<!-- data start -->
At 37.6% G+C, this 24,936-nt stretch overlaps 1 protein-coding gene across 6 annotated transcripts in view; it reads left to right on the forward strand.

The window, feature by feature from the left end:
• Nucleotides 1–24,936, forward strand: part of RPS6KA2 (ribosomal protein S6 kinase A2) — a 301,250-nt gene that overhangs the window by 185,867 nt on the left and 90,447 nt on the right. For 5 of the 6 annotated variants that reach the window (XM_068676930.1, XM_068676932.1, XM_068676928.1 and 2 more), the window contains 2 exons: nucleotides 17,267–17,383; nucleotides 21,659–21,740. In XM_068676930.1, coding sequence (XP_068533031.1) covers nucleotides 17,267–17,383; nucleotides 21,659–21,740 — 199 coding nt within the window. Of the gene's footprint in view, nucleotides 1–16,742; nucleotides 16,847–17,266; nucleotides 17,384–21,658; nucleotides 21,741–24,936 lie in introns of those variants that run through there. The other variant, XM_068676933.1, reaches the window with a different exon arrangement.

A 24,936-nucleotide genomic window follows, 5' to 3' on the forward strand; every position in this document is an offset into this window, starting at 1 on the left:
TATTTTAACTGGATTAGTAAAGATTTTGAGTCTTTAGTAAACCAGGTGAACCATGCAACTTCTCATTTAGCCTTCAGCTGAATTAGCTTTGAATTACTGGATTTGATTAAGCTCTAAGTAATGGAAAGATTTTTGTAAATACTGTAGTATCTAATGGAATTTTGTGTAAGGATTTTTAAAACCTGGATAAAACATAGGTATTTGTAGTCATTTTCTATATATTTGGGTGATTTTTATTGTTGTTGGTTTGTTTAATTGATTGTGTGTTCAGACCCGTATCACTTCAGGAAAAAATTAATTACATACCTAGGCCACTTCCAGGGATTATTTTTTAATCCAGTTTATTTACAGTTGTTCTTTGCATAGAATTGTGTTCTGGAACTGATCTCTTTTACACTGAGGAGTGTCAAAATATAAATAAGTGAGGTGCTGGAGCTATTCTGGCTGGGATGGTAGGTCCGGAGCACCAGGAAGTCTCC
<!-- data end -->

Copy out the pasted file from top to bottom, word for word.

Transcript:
At 37.6% G+C, this 24,936-nt stretch overlaps 1 protein-coding gene across 6 annotated transcripts in view; it reads left to right on the forward strand.

The window, feature by feature from the left end:
• Nucleotides 1–24,936, forward strand: part of RPS6KA2 (ribosomal protein S6 kinase A2) — a 301,250-nt gene that overhangs the window by 185,867 nt on the left and 90,447 nt on the right. For 5 of the 6 annotated variants that reach the window (XM_068676930.1, XM_068676932.1, XM_068676928.1 and 2 more), the window contains 2 exons: nucleotides 17,267–17,383; nucleotides 21,659–21,740. In XM_068676930.1, coding sequence (XP_068533031.1) covers nucleotides 17,267–17,383; nucleotides 21,659–21,740 — 199 coding nt within the window. Of the gene's footprint in view, nucleotides 1–16,742; nucleotides 16,847–17,266; nucleotides 17,384–21,658; nucleotides 21,741–24,936 lie in introns of those variants that run through there. The other variant, XM_068676933.1, reaches the window with a different exon arrangement.

A 24,936-nucleotide genomic window follows, 5' to 3' on the forward strand; every position in this document is an offset into this window, starting at 1 on the left:
TATTTTAACTGGATTAGTAAAGATTTTGAGTCTTTAGTAAACCAGGTGAACCATGCAACTTCTCATTTAGCCTTCAGCTGAATTAGCTTTGAATTACTGGATTTGATTAAGCTCTAAGTAATGGAAAGATTTTTGTAAATACTGTAGTATCTAATGGAATTTTGTGTAAGGATTTTTAAAACCTGGATAAAACATAGGTATTTGTAGTCATTTTCTATATATTTGGGTGATTTTTATTGTTGTTGGTTTGTTTAATTGATTGTGTGTTCAGACCCGTATCACTTCAGGAAAAAATTAATTACATACCTAGGCCACTTCCAGGGATTATTTTTTAATCCAGTTTATTTACAGTTGTTCTTTGCATAGAATTGTGTTCTGGAACTGATCTCTTTTACACTGAGGAGTGTCAAAATATAAATAAGTGAGGTGCTGGAGCTATTCTGGCTGGGATGGTAGGTCCGGAGCACCAGGAAGTCTCC